A woman arrives by ambulance to Wyckoff Hospital in New York. Bryan R. Smith/AFP
China lifted a travel ban on Tuesday on residents of Wuhan, where the coronavirus pandemic began last year, and reported no new deaths, but the situation remained grim elsewhere as Britain and New York State recorded their highest number of fatalities yet.
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British Prime Minister Boris Johnson remained in intensive care, meanwhile, after being admitted to a London hospital on Monday evening, 10 days after being diagnosed with the virus.
His spokesman said the 55-year-old Conservative leader was in stable condition and "good spirits." He was receiving "standard oxygen treatment" and has not required a ventilator.
The shocking hospitalisation of a major world leader underscored the global reach of COVID-19, which has put more than four billion people -- over half of the planet -- on some form of lockdown, upended societies and battered economies worldwide.
Amid warnings that worse is yet to come, death tolls mounted in a crisis that has now claimed more than 80,000 lives out of nearly 1.4 million confirmed cases around the world.
While other major cities around the world remained locked down, thousands of people rushed to leave Wuhan after the Chinese authorities lifted a more than two-month ban on travel from the city in Hubei Province.
"Wuhan people have paid a big price," a 21-year-old man surnamed Yao said at the Wuchang train station.
"Now that the lockdown has been lifted, I think we're all pretty happy," said Yao, who was heading back to his restaurant job in Shanghai.
Flights also resumed at Wuhan's international airport and roadblocks were removed around the city.
The National Health Commission said on Tuesday that no new deaths had been logged in the preceding 24 hours, the first fatality-free day since China began publishing figures in January.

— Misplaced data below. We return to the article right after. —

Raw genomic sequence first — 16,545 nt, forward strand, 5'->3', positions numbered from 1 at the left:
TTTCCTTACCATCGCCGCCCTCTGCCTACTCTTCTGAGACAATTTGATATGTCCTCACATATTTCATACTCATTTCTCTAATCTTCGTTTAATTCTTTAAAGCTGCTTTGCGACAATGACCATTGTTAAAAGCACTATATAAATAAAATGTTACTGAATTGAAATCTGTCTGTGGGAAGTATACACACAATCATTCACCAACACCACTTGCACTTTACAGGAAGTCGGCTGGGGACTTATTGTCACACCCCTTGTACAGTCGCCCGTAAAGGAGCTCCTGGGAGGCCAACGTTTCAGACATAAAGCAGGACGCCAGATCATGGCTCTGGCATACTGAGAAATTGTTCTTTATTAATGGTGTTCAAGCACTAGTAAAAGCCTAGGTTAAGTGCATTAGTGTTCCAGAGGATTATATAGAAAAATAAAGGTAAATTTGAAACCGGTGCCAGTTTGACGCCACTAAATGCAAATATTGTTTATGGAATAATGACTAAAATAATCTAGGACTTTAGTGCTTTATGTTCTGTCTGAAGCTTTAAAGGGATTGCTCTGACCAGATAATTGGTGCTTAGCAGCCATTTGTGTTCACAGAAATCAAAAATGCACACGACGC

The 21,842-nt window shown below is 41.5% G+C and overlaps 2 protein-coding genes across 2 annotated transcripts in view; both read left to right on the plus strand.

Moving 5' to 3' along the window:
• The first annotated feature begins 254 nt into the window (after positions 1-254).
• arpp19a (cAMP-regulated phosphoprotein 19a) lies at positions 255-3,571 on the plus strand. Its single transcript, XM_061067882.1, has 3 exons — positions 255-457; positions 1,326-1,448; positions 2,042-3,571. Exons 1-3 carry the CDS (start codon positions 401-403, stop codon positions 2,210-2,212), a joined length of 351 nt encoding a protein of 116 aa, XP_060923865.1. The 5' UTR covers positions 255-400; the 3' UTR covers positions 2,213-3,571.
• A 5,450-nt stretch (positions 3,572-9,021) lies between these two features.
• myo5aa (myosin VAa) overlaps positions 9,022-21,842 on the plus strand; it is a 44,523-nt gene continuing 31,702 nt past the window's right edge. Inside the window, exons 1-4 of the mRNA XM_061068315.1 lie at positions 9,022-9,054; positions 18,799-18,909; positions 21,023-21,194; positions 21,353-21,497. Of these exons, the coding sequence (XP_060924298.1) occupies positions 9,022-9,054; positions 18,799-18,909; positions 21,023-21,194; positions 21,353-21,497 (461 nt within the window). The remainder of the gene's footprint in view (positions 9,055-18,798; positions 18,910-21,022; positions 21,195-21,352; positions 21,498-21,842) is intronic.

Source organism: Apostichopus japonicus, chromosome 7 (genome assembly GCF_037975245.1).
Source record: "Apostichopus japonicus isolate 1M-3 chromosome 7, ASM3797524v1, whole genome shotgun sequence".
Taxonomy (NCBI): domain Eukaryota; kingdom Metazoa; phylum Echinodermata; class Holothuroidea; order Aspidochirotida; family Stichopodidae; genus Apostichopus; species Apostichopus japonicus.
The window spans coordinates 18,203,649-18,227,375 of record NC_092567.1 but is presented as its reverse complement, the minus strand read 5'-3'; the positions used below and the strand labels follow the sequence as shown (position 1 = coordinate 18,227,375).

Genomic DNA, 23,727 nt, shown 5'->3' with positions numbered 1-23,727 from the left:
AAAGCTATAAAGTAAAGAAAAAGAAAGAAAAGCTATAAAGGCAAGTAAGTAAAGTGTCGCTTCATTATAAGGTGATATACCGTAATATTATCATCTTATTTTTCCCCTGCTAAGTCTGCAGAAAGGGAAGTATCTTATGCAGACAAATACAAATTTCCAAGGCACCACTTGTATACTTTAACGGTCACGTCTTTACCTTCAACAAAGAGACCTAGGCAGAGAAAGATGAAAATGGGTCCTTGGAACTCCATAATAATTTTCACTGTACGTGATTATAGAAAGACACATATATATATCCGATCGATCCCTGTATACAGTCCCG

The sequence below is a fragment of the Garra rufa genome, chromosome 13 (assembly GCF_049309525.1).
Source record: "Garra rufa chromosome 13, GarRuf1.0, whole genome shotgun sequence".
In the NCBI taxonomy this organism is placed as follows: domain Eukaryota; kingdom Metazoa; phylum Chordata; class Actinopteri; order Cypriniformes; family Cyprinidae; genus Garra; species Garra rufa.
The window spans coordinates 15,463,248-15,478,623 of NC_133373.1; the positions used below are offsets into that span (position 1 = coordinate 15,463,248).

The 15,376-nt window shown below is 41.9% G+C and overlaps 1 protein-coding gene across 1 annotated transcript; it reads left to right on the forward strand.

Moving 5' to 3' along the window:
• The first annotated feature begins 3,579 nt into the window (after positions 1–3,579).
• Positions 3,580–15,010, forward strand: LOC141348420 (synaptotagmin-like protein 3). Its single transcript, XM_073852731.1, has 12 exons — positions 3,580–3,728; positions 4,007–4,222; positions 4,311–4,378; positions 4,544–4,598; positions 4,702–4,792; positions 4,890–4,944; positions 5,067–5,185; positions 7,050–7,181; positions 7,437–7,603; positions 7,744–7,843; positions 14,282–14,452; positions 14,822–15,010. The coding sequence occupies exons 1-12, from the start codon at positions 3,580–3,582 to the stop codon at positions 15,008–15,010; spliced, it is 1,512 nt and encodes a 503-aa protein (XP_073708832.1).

China's official tally is some 81,000 overall infections and more than 3,300 deaths but there are suspicions Beijing has under-reported the real numbers.
'Eye of the storm'
Britain reported 786 new deaths and New York state saw 731 in 24 hours, after Spain, France and Italy all recorded new surges in fatalities.
New research showed Britain's toll on a steeper trajectory than other nations and predicted as many as 66,000 deaths by July, far more than in Italy, which has the highest fatalities to date — 17,127.
Paris on Tuesday banned daytime jogging to keep people from bending anti-coronavirus lockdown rules as France breached 10,000 deaths.
But there were glimmers of hope in the statistics.
Spain said its downward trend in new infections and deaths was continuing and increases in fatalities on Monday and Tuesday were the result of weekend deaths being tallied.
Eduardo Fernandez, a 39-year-old nurse at Madrid's Infanta Sofia Hospital, said there had been fewer admissions in recent days.
"But we remain much above our usual capacity," he cautioned.
"I don't know if my colleagues who are in the eye of the storm are able to see (the decrease) because the work pressure is very high."
Iran's parliament convened for the first time since late February as the country reported a drop in new infections for the seventh straight day.
China and other Asian nations have raised alarm over a possible second wave of infections, and Beijing only started gradually easing restrictions in Wuhan in recent weeks.
Esper's comments come at a time when some US officials have blamed China for the coronavirus outbreak. Secretary of State Mike Pompeo said on Sunday Washington had evidence the disease emerged from a Chinese lab, which Beijing strongly denies.
The daily number of new coronavirus infections in France stayed above 20,000 on average for the fourth straight day on Tuesday, while hospitalisations reached an eight-week high of 27,041.
With billions of people around the world still suffering from the fallout of the crisis, a worldwide race for a vaccine is underway, with nine companies already in late-stage Phase 3 trials.
With a total of 75,011 deaths from 909,673 infections, Europe is the hardest-hit continent in the COVID-19 pandemic, which has killed at least 109,133 people worldwide. Europe's most affected country is Italy with 19,468 deaths, followed by Spain with 16,972, France with 13,832 and Britain with 9,875.
"This year also marks the 55th anniversary of the first United Nations Conference on the Exploration and Peaceful Uses of Outer Space (UNISPACE).
During the meeting, they reviewed the ties between the two friendly countries across various domains and ways of enhancing them to achieve their common interests.
The impoverished Central Asian country with ties to Russia and China has seen three presidents resign over political crises fuelled by corruption, nepotism and disputed votes since gaining independence from the Soviet Union in 1991.